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Forget about ecards, emails, tweets, Facebook postings, Instagram and all the other ways we now use social media to communicate with and to share our lives. While those communications tools have their value, they’ve become so insidious that we’ve become a text-happy world that has relegated an intimate, thoughtful message to the round file. We fire off quick emails often without much thought, some of which we regret almost as soon as we push send. Is it any wonder that we have spam filters on our email when we are inundated with a barrage of emails not only from those we want to hear from, but also from complete strangers and organizations that want something from us. Stop it already!

Handwriting is a skill and courtesy that was once drilled into us by our parents and educational institutions. We were taught how to write in cursive and good penmanship was highly valued (Sadly, cursive is no longer taught in our schools).Be sure to send Aunt Sarah a nice note for the birthday gift, your mother might have said. And in business it was once common courtesy to send a handwritten note after an interview or when you gained business or any other business situation that called for an intimate and thoughtful response that strengthened the connection. But that is quickly falling by the wayside and to our detriment. Even though we think we’ve “communicated” with all the tools on our keyboard, it seems that all we’ve done is create yet another email thread that doesn’t really express a human connection and probably gets deleted or misunderstood.

Too often, the only time we actually send a handwritten note is when we add a little missive when we sign a card we’ve purchased for that “Hallmark Moment”. According to the American Greetings Card Association, we send 6.5 billion cards per year with the most popular being for birthday and then Christmas and Valentine. It shouldn’t be a surprise to note that women send 80% of all cards and spend more time choosing a card than men.

Yes, a milestone remembered by a card is a terrific way to let someone know how you feel and that you remembered (very important for anniversaries, guys); however, what about when life is simply, well, life. Think about those days when you’ve got your gloom on, the job is too much, the children or your spouse are acting up, the car needs work, you’re not feeling all that stellar and things just seem blah. And what if you received a simple little handwritten note from a friend or family member to say they were thinking of you and wanted you to know and inquired about you? What a powerful pick-me-up! Or remember when love letters were the rage, when passion and “can’t live without you” thoughts flowed from the pen to paper? Ah, those were the days. Go ahead, dig those letters out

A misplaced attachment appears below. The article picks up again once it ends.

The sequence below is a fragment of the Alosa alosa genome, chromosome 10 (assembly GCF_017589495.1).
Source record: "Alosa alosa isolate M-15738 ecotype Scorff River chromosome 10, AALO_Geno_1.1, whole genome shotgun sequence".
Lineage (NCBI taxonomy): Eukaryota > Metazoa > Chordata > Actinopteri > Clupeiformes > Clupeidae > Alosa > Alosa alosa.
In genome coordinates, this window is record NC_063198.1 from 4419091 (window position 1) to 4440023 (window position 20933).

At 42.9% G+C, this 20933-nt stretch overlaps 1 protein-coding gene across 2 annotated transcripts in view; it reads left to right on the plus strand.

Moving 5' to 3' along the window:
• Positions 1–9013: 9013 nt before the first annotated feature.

There are many note-worthy moments in our everyday lives that go unacknowledged. Just look around you. Perhaps a co-worker has been having a difficult go at home or at work and could use a quick and thoughtful note placed on her desk before she comes in to work, or maybe your significant other has simply been the best ever and a loving message could propel that into some special magic later on, or a neighbor has been especially kind and helpful or maybe there has been a lot of water under that proverbial bridge with a family member and sharing some intimate thoughts that can enrich or rekindle your relationship. The opportunities are endless and give us pause to reflect upon those in our life who are a part of us in many ways and are yearning for our touch. So pick up the pen, there’s someone waiting to hear just from you.

To schedule an appointment with Ben Novell, LMFTJanelle Novell, LMFT,RPT-S or any of our therapists, please call 951-252-9911.

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This website contains information about Novell and Novell’s mental health services, our therapists, how to access our services as well as general mental health information. The information contained in this website is for general information purposes only and should not be considered a substitute for the advice of a mental health professional, diagnosis or treatment. Additionally, this website does not contain or represent a complete listing of all mental health services available or appropriate. Users of this website are strongly encouraged to call or see a mental health professional with any related questions.